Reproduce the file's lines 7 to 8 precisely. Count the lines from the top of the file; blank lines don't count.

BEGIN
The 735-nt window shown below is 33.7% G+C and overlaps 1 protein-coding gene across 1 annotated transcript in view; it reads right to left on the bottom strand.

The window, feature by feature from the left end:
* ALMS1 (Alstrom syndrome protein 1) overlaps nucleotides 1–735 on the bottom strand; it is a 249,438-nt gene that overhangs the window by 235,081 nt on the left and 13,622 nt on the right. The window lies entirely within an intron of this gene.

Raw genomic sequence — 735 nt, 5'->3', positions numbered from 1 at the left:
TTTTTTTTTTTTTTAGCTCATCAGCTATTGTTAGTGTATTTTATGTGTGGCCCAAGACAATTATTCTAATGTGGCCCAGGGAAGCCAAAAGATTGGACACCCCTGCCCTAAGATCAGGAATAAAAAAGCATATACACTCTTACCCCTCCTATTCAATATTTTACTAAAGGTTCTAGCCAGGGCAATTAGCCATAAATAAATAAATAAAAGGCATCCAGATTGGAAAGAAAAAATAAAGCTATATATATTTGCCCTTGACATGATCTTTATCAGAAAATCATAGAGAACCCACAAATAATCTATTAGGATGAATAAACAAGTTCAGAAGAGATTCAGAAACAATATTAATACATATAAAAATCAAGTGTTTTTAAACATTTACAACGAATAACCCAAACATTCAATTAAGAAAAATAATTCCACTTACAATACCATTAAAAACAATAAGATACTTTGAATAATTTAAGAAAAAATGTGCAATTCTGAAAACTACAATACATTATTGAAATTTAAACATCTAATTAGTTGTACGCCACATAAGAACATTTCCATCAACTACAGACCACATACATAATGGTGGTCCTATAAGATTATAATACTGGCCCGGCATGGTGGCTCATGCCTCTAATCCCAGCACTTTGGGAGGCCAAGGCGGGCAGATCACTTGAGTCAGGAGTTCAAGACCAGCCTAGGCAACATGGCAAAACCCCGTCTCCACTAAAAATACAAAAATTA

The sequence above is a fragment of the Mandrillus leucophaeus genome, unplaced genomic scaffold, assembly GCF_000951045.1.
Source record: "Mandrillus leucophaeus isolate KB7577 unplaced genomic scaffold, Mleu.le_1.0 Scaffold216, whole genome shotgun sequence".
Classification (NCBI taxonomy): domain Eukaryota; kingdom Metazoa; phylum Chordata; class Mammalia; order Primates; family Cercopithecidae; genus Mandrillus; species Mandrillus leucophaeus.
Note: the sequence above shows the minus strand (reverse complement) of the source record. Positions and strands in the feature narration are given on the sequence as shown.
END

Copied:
Source record: "Mandrillus leucophaeus isolate KB7577 unplaced genomic scaffold, Mleu.le_1.0 Scaffold216, whole genome shotgun sequence".
Classification (NCBI taxonomy): domain Eukaryota; kingdom Metazoa; phylum Chordata; class Mammalia; order Primates; family Cercopithecidae; genus Mandrillus; species Mandrillus leucophaeus.